To make confession less intimidating, Protestant churches have urged believers to shred their sins in paper shredders or write them on rocks and cast them into a "desert" symbolized by a giant sand pile in the sanctuary.Now, before you get all superior about this, let me tell you that when I was living in North Carolina I attended an Ash Wednesday service at an otherwise Roman Catholic parish where we were instructed to write our sins on little slips of paper, which were then collected in a bowl and set ablaze at the foot of the altar, so let's just say that liturgical weirdness is not restricted to your garden-variety Protestant wackiness.
The author of the article, Alexandra Alter (nope, I'm not kidding, that really is her name) suggests that this renewed interest in confession is due, at least in part, to "aggressive marketing" by churches and the current popular culture fascination with therapy and self-help. As explanations go this one, I suppose, is no worse than any other just-so story one could dream up after a little desultory poking around but, like any other fundamentally empirical investigation into a non-materialist phenomenon, it falls rather flat. My own view, supported by no empirical evidence whatsoever, is that confession has been falling off in popularity in the materialist West because the materialist West is populated by materialist Westerners. People who, for the most part, aren't particularly introspective to begin with and, when they are, have a tendency to blame things other than their own free choice of the will when they find that something has gone wrong. And one statistic cited by Alter struck me as particularly relevant to American Catholics. Only 26% said in a recent poll that they had been to confession in the past year. Only 26% in the past year, when any well-educated Catholic knows that, whatever else you may think about confession, you know that you're supposed to go at least once a year. Contrast that 26% who went to confession with the nearly 100% percent who go up to receive Holy Communion every Sunday, and you begin to realize that there is a kind of cognitive disconnect in your average American Catholic's head between the need for reconciliation with God and Man and the unitive meaning of the Sacrament of Eucharist. In short, the vast majority of American Catholics (roughly 74%, apparently) do not understand their faith well enough to practice it correctly. (But then, polls about abortion and contraception already told us that, or worse.)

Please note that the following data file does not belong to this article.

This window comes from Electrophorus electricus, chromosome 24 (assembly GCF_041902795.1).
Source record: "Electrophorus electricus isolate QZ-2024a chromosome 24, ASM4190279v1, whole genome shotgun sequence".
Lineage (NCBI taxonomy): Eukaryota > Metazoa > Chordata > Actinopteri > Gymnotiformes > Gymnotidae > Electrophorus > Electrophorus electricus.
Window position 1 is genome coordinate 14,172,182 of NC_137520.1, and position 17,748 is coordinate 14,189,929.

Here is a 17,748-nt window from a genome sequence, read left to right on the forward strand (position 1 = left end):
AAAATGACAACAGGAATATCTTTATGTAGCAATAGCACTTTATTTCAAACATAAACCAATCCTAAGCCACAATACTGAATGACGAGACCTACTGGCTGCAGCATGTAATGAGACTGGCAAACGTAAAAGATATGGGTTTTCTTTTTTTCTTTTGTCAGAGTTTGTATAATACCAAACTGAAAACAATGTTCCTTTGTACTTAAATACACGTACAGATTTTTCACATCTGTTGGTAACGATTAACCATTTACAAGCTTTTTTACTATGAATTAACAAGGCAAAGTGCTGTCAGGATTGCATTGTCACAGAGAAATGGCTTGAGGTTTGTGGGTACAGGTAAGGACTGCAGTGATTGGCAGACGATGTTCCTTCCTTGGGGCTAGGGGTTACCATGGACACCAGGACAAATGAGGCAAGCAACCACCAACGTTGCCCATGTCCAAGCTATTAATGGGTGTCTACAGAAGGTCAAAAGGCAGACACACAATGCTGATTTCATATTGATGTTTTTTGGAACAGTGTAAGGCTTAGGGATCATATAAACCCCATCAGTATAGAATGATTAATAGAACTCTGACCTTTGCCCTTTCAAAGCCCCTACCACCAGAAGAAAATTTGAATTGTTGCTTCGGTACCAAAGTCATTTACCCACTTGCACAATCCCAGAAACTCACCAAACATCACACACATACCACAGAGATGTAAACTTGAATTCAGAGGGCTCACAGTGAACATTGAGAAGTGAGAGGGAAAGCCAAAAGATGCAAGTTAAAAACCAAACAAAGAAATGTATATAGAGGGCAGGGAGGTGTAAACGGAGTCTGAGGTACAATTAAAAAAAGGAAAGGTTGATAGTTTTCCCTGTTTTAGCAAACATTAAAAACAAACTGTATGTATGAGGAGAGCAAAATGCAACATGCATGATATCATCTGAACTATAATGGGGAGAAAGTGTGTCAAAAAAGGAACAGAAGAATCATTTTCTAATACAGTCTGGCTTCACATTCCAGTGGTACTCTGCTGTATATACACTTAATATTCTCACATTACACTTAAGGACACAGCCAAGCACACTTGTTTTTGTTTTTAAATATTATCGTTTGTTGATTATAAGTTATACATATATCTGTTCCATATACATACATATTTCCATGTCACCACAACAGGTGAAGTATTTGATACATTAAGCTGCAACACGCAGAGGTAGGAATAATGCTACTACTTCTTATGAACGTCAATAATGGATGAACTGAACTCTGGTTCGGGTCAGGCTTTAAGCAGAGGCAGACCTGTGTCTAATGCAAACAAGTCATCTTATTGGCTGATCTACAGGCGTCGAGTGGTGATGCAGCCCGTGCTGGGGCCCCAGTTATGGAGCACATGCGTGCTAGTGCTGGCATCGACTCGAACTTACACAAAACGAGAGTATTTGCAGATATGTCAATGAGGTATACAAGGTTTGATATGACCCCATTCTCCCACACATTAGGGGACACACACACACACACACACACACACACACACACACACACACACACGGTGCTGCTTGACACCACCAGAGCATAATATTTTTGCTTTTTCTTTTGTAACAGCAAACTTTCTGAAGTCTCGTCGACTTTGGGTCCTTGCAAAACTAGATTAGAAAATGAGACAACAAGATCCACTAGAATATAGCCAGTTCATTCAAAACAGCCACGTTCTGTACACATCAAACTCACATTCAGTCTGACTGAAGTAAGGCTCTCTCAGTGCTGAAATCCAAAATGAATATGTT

What's up with that? Is it just the straightforward fact that, in our narcissistic society, nobody thinks that s/he really does anything that's all that bad? Or do they think that receiving Holy Communion is just something you do at Church on Sunday, a purely symbolic act and not the miraculous reception into one's own body of God himself in substance under the veil of bread and wine? Perhaps they don't fully understand what sin really is, or why it needs to be confessed, or perhaps they haven't got that Sacramental view of life that is the Christian's particular gift. Whatever the reason, it's a shameful situation. People who haven't been to confession in a year but who receive Holy Communion every Sunday as though it were mere ritual ought to be ashamed of themselves. Few of them are; some of them are probably extraordinary ministers of Holy Communion (though they will call themselves "Eucharistic Ministers" and think of themselves as doing their parish a favor).
Well, it looks like I need to go to confession myself now, what with all that judgmental dissing of my co-religionists and all. The good news is, when I go tomorrow afternoon, I won't have to wait in line.